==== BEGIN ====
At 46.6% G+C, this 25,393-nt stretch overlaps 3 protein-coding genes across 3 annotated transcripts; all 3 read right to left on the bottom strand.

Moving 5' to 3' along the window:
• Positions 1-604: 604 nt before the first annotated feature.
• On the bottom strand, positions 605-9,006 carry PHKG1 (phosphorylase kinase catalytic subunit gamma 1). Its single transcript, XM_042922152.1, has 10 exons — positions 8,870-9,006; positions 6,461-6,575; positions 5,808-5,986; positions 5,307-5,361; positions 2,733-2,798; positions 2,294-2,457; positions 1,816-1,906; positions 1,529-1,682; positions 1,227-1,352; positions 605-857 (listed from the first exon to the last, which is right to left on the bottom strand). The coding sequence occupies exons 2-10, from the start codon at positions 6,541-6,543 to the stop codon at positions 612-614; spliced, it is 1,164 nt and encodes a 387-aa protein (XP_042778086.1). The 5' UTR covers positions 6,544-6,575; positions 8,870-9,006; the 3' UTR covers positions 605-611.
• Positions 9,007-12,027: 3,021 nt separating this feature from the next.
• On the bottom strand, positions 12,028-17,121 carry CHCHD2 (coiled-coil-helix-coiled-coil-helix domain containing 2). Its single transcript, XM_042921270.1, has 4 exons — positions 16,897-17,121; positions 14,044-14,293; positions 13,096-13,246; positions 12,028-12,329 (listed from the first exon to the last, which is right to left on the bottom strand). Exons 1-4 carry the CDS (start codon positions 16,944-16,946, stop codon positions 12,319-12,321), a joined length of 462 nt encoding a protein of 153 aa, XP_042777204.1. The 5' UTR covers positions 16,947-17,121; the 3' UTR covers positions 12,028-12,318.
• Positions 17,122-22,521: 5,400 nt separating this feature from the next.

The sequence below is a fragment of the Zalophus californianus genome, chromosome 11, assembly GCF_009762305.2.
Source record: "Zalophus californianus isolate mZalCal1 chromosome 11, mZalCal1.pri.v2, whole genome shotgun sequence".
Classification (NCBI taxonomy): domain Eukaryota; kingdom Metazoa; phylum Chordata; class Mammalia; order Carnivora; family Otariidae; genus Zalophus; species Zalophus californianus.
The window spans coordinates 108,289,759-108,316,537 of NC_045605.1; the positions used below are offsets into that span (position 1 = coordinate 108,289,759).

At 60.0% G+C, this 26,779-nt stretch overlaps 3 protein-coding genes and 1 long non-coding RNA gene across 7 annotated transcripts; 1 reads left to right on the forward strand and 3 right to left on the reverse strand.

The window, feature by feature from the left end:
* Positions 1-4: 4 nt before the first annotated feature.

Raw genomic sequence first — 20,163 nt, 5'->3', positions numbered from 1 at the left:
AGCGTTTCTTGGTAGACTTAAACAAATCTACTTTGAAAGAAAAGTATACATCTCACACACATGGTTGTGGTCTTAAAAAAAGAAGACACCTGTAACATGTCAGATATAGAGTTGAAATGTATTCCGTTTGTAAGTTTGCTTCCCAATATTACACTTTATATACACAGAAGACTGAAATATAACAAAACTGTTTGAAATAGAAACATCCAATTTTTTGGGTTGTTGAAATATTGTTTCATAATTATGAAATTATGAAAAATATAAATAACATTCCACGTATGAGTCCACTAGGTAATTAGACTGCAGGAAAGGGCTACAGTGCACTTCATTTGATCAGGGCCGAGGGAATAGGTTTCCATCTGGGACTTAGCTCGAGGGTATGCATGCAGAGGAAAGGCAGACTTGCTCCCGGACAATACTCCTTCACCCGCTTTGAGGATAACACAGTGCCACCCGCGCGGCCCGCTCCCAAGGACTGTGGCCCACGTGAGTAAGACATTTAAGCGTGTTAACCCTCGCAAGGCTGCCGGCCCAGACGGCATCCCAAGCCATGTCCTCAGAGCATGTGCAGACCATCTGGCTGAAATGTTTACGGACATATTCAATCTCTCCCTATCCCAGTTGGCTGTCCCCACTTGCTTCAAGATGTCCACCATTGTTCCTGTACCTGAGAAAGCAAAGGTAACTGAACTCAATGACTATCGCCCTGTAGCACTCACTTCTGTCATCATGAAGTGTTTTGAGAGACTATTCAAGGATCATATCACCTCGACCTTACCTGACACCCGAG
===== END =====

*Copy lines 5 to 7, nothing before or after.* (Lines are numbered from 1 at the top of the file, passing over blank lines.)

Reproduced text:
• Positions 9,007-12,027: 3,021 nt separating this feature from the next.
• On the bottom strand, positions 12,028-17,121 carry CHCHD2 (coiled-coil-helix-coiled-coil-helix domain containing 2). Its single transcript, XM_042921270.1, has 4 exons — positions 16,897-17,121; positions 14,044-14,293; positions 13,096-13,246; positions 12,028-12,329 (listed from the first exon to the last, which is right to left on the bottom strand). Exons 1-4 carry the CDS (start codon positions 16,944-16,946, stop codon positions 12,319-12,321), a joined length of 462 nt encoding a protein of 153 aa, XP_042777204.1. The 5' UTR covers positions 16,947-17,121; the 3' UTR covers positions 12,028-12,318.
• Positions 17,122-22,521: 5,400 nt separating this feature from the next.